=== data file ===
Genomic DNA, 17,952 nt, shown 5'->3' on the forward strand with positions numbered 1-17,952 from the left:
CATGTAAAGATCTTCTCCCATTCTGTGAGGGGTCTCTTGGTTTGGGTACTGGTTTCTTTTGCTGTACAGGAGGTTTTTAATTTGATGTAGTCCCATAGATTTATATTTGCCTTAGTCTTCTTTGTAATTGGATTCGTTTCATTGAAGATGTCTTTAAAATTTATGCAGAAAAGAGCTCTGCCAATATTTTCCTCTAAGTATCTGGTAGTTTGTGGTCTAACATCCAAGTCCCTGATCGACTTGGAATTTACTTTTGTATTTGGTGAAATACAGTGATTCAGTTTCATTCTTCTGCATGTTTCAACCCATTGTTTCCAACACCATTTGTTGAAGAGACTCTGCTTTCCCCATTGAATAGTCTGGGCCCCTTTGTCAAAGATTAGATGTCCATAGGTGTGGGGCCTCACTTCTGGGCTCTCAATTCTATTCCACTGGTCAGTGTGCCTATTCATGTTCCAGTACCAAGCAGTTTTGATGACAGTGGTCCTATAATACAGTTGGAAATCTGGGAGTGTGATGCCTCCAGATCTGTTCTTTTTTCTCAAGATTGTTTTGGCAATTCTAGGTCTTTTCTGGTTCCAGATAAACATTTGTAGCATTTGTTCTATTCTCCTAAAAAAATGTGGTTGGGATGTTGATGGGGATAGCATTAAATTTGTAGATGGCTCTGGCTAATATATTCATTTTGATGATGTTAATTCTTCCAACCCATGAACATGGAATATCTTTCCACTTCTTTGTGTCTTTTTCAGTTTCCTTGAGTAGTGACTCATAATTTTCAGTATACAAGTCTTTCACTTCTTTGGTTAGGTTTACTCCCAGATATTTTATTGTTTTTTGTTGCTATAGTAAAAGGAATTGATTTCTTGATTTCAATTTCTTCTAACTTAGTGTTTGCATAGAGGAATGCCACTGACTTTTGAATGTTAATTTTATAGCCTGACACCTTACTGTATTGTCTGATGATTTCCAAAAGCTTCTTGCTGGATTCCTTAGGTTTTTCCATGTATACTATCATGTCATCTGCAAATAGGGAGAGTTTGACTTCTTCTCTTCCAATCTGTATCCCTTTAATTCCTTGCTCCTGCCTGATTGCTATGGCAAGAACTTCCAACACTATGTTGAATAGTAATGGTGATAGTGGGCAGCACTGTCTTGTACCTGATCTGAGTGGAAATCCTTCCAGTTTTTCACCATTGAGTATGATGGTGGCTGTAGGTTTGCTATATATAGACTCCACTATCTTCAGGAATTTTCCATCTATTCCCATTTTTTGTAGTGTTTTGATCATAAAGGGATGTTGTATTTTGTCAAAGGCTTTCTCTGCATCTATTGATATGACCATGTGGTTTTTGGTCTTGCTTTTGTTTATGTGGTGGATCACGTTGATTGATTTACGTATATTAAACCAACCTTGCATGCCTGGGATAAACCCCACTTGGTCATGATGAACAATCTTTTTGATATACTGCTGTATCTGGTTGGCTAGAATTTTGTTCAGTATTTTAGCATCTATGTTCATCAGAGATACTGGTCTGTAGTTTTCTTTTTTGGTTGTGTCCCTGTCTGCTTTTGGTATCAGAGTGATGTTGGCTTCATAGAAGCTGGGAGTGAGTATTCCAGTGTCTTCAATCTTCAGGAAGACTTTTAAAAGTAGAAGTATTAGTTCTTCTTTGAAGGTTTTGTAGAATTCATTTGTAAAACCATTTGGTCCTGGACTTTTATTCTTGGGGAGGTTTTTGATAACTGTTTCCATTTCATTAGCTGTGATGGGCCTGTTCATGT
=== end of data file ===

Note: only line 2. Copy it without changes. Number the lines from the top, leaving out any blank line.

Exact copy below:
CATGTAAAGATCTTCTCCCATTCTGTGAGGGGTCTCTTGGTTTGGGTACTGGTTTCTTTTGCTGTACAGGAGGTTTTTAATTTGATGTAGTCCCATAGATTTATATTTGCCTTAGTCTTCTTTGTAATTGGATTCGTTTCATTGAAGATGTCTTTAAAATTTATGCAGAAAAGAGCTCTGCCAATATTTTCCTCTAAGTATCTGGTAGTTTGTGGTCTAACATCCAAGTCCCTGATCGACTTGGAATTTACTTTTGTATTTGGTGAAATACAGTGATTCAGTTTCATTCTTCTGCATGTTTCAACCCATTGTTTCCAACACCATTTGTTGAAGAGACTCTGCTTTCCCCATTGAATAGTCTGGGCCCCTTTGTCAAAGATTAGATGTCCATAGGTGTGGGGCCTCACTTCTGGGCTCTCAATTCTATTCCACTGGTCAGTGTGCCTATTCATGTTCCAGTACCAAGCAGTTTTGATGACAGTGGTCCTATAATACAGTTGGAAATCTGGGAGTGTGATGCCTCCAGATCTGTTCTTTTTTCTCAAGATTGTTTTGGCAATTCTAGGTCTTTTCTGGTTCCAGATAAACATTTGTAGCATTTGTTCTATTCTCCTAAAAAAATGTGGTTGGGATGTTGATGGGGATAGCATTAAATTTGTAGATGGCTCTGGCTAATATATTCATTTTGATGATGTTAATTCTTCCAACCCATGAACATGGAATATCTTTCCACTTCTTTGTGTCTTTTTCAGTTTCCTTGAGTAGTGACTCATAATTTTCAGTATACAAGTCTTTCACTTCTTTGGTTAGGTTTACTCCCAGATATTTTATTGTTTTTTGTTGCTATAGTAAAAGGAATTGATTTCTTGATTTCAATTTCTTCTAACTTAGTGTTTGCATAGAGGAATGCCACTGACTTTTGAATGTTAATTTTATAGCCTGACACCTTACTGTATTGTCTGATGATTTCCAAAAGCTTCTTGCTGGATTCCTTAGGTTTTTCCATGTATACTATCATGTCATCTGCAAATAGGGAGAGTTTGACTTCTTCTCTTCCAATCTGTATCCCTTTAATTCCTTGCTCCTGCCTGATTGCTATGGCAAGAACTTCCAACACTATGTTGAATAGTAATGGTGATAGTGGGCAGCACTGTCTTGTACCTGATCTGAGTGGAAATCCTTCCAGTTTTTCACCATTGAGTATGATGGTGGCTGTAGGTTTGCTATATATAGACTCCACTATCTTCAGGAATTTTCCATCTATTCCCATTTTTTGTAGTGTTTTGATCATAAAGGGATGTTGTATTTTGTCAAAGGCTTTCTCTGCATCTATTGATATGACCATGTGGTTTTTGGTCTTGCTTTTGTTTATGTGGTGGATCACGTTGATTGATTTACGTATATTAAACCAACCTTGCATGCCTGGGATAAACCCCACTTGGTCATGATGAACAATCTTTTTGATATACTGCTGTATCTGGTTGGCTAGAATTTTGTTCAGTATTTTAGCATCTATGTTCATCAGAGATACTGGTCTGTAGTTTTCTTTTTTGGTTGTGTCCCTGTCTGCTTTTGGTATCAGAGTGATGTTGGCTTCATAGAAGCTGGGAGTGAGTATTCCAGTGTCTTCAATCTTCAGGAAGACTTTTAAAAGTAGAAGTATTAGTTCTTCTTTGAAGGTTTTGTAGAATTCATTTGTAAAACCATTTGGTCCTGGACTTTTATTCTTGGGGAGGTTTTTGATAACTGTTTCCATTTCATTAGCTGTGATGGGCCTGTTCATGT